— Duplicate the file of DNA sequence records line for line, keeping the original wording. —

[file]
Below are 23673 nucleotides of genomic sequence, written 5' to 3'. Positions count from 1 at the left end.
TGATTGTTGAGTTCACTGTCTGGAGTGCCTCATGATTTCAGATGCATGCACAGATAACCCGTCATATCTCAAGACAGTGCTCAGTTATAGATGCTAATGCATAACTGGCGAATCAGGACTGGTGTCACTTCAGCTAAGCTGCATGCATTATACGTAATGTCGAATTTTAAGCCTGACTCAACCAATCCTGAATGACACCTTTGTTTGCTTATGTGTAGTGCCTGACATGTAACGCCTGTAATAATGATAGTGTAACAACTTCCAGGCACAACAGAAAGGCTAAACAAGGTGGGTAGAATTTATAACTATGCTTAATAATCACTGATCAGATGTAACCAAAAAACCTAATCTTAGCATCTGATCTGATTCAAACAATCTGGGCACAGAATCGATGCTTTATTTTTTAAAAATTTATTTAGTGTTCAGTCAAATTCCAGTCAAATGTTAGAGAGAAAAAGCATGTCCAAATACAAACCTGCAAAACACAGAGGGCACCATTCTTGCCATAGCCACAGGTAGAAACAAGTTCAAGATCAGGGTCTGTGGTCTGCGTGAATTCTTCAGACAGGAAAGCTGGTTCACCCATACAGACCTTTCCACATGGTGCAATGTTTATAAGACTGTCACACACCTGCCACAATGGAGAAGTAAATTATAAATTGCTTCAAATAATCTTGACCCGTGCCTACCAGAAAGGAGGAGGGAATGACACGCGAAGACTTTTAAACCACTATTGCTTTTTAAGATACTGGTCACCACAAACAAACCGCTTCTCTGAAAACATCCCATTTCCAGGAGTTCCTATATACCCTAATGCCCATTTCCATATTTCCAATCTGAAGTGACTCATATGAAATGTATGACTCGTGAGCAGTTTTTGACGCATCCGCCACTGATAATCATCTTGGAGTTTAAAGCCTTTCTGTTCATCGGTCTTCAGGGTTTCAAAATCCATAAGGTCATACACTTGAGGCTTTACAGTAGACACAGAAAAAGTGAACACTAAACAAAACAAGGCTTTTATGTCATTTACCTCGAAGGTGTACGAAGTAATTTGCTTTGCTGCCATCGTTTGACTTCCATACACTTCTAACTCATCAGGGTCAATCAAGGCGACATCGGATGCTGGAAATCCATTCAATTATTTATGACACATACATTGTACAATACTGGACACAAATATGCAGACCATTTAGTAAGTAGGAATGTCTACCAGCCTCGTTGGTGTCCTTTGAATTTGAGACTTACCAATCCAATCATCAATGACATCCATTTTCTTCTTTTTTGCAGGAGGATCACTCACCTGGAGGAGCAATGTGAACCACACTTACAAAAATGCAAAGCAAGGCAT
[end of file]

Below are 23673 nucleotides of genomic sequence, written 5' to 3'. Positions count from 1 at the left end.
TGATTGTTGAGTTCACTGTCTGGAGTGCCTCATGATTTCAGATGCATGCACAGATAACCCGTCATATCTCAAGACAGTGCTCAGTTATAGATGCTAATGCATAACTGGCGAATCAGGACTGGTGTCACTTCAGCTAAGCTGCATGCATTATACGTAATGTCGAATTTTAAGCCTGACTCAACCAATCCTGAATGACACCTTTGTTTGCTTATGTGTAGTGCCTGACATGTAACGCCTGTAATAATGATAGTGTAACAACTTCCAGGCACAACAGAAAGGCTAAACAAGGTGGGTAGAATTTATAACTATGCTTAATAATCACTGATCAGATGTAACCAAAAAACCTAATCTTAGCATCTGATCTGATTCAAACAATCTGGGCACAGAATCGATGCTTTATTTTTTAAAAATTTATTTAGTGTTCAGTCAAATTCCAGTCAAATGTTAGAGAGAAAAAGCATGTCCAAATACAAACCTGCAAAACACAGAGGGCACCATTCTTGCCATAGCCACAGGTAGAAACAAGTTCAAGATCAGGGTCTGTGGTCTGCGTGAATTCTTCAGACAGGAAAGCTGGTTCACCCATACAGACCTTTCCACATGGTGCAATGTTTATAAGACTGTCACACACCTGCCACAATGGAGAAGTAAATTATAAATTGCTTCAAATAATCTTGACCCGTGCCTACCAGAAAGGAGGAGGGAATGACACGCGAAGACTTTTAAACCACTATTGCTTTTTAAGATACTGGTCACCACAAACAAACCGCTTCTCTGAAAACATCCCATTTCCAGGAGTTCCTATATACCCTAATGCCCATTTCCATATTTCCAATCTGAAGTGACTCATATGAAATGTATGACTCGTGAGCAGTTTTTGACGCATCCGCCACTGATAATCATCTTGGAGTTTAAAGCCTTTCTGTTCATCGGTCTTCAGGGTTTCAAAATCCATAAGGTCATACACTTGAGGCTTTACAGTAGACACAGAAAAAGTGAACACTAAACAAAACAAGGCTTTTATGTCATTTACCTCGAAGGTGTACGAAGTAATTTGCTTTGCTGCCATCGTTTGACTTCCATACACTTCTAACTCATCAGGGTCAATCAAGGCGACATCGGATGCTGGAAATCCATTCAATTATTTATGACACATACATTGTACAATACTGGACACAAATATGCAGACCATTTAGTAAGTAGGAATGTCTACCAGCCTCGTTGGTGTCCTTTGAATTTGAGACTTACCAATCCAATCATCAATGACATCCATTTTCTTCTTTTTTGCAGGAGGATCACTCACCTGGAGGAGCAATGTGAACCACACTTACAAAAATGCAAAGCAAGGCAT